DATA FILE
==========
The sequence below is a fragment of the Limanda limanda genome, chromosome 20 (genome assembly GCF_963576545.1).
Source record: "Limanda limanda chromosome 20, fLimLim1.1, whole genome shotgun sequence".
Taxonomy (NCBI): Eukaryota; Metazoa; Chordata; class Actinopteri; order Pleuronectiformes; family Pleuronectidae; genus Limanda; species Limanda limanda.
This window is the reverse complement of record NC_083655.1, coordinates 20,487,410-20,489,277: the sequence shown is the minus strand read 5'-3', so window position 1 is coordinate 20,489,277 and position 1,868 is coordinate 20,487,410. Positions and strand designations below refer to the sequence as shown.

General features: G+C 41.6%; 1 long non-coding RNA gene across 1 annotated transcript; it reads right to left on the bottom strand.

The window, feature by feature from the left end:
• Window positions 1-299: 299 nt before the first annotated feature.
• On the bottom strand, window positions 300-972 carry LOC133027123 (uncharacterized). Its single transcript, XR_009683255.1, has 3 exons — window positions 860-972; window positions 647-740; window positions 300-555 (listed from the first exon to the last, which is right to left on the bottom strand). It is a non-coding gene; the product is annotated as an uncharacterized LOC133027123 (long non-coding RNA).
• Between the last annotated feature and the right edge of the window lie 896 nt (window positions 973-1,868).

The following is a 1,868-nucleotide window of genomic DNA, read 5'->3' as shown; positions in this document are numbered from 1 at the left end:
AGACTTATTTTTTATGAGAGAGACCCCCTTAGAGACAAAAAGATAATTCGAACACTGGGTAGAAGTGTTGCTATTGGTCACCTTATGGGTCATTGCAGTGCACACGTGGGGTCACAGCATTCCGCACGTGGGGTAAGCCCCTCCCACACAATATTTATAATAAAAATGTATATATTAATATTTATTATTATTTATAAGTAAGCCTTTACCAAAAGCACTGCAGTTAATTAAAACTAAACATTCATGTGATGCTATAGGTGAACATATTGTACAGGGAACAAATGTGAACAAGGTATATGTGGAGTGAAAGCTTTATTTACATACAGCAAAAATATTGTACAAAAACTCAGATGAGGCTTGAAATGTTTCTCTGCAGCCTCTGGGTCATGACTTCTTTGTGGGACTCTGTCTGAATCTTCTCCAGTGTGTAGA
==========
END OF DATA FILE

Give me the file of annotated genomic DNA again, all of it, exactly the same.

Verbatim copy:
The sequence below is a fragment of the Limanda limanda genome, chromosome 20 (genome assembly GCF_963576545.1).
Source record: "Limanda limanda chromosome 20, fLimLim1.1, whole genome shotgun sequence".
Taxonomy (NCBI): Eukaryota; Metazoa; Chordata; class Actinopteri; order Pleuronectiformes; family Pleuronectidae; genus Limanda; species Limanda limanda.
This window is the reverse complement of record NC_083655.1, coordinates 20,487,410-20,489,277: the sequence shown is the minus strand read 5'-3', so window position 1 is coordinate 20,489,277 and position 1,868 is coordinate 20,487,410. Positions and strand designations below refer to the sequence as shown.

General features: G+C 41.6%; 1 long non-coding RNA gene across 1 annotated transcript; it reads right to left on the bottom strand.

The window, feature by feature from the left end:
• Window positions 1-299: 299 nt before the first annotated feature.
• On the bottom strand, window positions 300-972 carry LOC133027123 (uncharacterized). Its single transcript, XR_009683255.1, has 3 exons — window positions 860-972; window positions 647-740; window positions 300-555 (listed from the first exon to the last, which is right to left on the bottom strand). It is a non-coding gene; the product is annotated as an uncharacterized LOC133027123 (long non-coding RNA).
• Between the last annotated feature and the right edge of the window lie 896 nt (window positions 973-1,868).

The following is a 1,868-nucleotide window of genomic DNA, read 5'->3' as shown; positions in this document are numbered from 1 at the left end:
AGACTTATTTTTTATGAGAGAGACCCCCTTAGAGACAAAAAGATAATTCGAACACTGGGTAGAAGTGTTGCTATTGGTCACCTTATGGGTCATTGCAGTGCACACGTGGGGTCACAGCATTCCGCACGTGGGGTAAGCCCCTCCCACACAATATTTATAATAAAAATGTATATATTAATATTTATTATTATTTATAAGTAAGCCTTTACCAAAAGCACTGCAGTTAATTAAAACTAAACATTCATGTGATGCTATAGGTGAACATATTGTACAGGGAACAAATGTGAACAAGGTATATGTGGAGTGAAAGCTTTATTTACATACAGCAAAAATATTGTACAAAAACTCAGATGAGGCTTGAAATGTTTCTCTGCAGCCTCTGGGTCATGACTTCTTTGTGGGACTCTGTCTGAATCTTCTCCAGTGTGTAGA